Joseph Campbell taught at Sarah Lawrence College for 38 years and is widely considered the leading mythology expert of our time. He has an exhaustive list of books (The Hero with a Thousand Faces being his most well known), interviews, and audio recordings regarding the use of mythology to better understand our own hero’s journey.
The man who has studied the myths, tales, and stories from nearly all the cultures in recorded history, believed that the following, from an Arthurian romance, La Queste del Saint Graal, by an anonymous thirteenth century monk, best conveys the human experience.
So King Arthur and his knights are seated at the round table, and the Holy Grail appears before them, covered in a great, radiant cloth. And then it suddenly disappears. Arthur’s nephew, Gawain, proposes a quest to find the Holy Grail unveiled.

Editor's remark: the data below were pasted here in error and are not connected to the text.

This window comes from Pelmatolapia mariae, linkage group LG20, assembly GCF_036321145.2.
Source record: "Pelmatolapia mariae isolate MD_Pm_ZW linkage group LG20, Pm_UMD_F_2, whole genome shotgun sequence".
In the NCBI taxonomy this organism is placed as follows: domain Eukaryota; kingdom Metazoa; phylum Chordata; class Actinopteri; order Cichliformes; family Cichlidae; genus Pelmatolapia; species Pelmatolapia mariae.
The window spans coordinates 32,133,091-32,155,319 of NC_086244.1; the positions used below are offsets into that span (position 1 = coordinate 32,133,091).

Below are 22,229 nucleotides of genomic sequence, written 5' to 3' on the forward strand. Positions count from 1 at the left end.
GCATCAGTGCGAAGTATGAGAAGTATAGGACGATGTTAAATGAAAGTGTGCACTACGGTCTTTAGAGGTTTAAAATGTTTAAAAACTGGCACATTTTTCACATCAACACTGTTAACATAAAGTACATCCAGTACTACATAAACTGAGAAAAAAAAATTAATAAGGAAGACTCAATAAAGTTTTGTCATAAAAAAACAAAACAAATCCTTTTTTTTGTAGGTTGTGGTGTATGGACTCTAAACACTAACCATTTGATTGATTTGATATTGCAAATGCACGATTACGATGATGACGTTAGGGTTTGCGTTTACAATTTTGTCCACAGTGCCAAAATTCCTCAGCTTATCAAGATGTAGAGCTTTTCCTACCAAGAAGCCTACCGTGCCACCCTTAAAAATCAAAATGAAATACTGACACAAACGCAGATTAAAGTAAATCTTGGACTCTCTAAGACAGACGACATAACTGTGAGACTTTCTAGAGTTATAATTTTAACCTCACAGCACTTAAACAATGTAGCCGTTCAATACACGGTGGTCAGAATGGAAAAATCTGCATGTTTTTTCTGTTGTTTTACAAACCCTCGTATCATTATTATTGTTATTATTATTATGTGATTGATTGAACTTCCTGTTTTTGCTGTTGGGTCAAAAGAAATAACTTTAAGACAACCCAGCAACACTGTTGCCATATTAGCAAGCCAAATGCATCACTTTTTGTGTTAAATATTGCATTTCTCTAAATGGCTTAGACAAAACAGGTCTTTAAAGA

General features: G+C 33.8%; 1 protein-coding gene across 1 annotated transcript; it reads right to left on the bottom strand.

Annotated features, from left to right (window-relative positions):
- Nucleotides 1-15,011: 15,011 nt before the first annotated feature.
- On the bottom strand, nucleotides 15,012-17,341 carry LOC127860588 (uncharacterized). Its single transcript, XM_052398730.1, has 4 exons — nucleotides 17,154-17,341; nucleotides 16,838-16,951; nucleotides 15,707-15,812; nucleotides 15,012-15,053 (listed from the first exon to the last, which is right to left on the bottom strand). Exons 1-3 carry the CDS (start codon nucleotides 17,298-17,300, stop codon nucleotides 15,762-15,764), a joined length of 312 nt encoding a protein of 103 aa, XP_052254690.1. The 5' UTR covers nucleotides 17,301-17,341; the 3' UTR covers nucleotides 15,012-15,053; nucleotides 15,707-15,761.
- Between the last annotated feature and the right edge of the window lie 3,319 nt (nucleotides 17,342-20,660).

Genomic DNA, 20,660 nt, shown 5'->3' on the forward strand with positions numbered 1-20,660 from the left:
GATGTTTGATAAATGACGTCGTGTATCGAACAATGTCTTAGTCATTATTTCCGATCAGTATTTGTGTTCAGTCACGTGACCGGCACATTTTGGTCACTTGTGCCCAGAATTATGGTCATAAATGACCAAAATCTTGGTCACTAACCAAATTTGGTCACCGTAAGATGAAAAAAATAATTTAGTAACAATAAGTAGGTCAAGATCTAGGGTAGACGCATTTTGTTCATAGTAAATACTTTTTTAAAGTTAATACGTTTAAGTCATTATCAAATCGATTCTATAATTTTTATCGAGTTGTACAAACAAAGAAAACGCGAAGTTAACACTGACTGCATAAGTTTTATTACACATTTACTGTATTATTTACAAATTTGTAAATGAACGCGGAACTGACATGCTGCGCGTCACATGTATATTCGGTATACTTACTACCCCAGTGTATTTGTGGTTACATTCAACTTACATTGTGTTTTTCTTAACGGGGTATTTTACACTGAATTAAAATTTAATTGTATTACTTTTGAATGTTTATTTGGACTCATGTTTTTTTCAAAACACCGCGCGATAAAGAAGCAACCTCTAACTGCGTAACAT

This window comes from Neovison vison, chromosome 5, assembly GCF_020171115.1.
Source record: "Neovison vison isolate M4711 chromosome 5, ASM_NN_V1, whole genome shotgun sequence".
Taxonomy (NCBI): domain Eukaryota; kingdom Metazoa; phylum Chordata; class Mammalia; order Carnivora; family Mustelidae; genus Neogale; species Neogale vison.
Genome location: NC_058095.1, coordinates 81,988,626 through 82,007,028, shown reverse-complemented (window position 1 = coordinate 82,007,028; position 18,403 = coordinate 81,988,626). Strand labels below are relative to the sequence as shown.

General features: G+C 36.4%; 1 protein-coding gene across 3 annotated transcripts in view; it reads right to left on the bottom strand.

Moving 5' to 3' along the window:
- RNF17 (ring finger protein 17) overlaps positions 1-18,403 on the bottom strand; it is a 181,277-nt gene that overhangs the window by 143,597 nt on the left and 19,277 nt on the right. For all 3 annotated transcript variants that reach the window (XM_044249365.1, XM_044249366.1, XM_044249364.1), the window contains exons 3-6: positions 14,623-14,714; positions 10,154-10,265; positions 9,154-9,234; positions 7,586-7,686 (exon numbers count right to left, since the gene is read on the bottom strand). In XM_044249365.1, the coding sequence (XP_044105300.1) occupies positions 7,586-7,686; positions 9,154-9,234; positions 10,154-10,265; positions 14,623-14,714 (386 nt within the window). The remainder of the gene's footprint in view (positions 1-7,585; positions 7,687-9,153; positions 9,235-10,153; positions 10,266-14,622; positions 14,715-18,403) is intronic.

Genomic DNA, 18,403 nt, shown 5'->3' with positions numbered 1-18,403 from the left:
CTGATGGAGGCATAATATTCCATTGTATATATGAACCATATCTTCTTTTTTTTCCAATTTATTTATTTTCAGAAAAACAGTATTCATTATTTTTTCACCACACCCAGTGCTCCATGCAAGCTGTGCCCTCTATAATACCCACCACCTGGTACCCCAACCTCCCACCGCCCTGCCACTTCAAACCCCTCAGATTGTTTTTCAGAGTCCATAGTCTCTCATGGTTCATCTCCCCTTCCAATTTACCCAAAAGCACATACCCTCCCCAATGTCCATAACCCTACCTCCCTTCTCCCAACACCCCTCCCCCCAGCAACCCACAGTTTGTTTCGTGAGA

“Now we come to the text that interested me. The text reads, ‘They thought it would be a disgrace to go forth in a group. Each entered the Forest Adventurous at the point he himself had chosen, where it was darkest and there was no way or path.’ You enter the forest at the darkest point, where there is no path. Where there is a way or path, it is someone else’s path; each human being is a unique phenomenon. The idea is to find your own pathway to bliss.”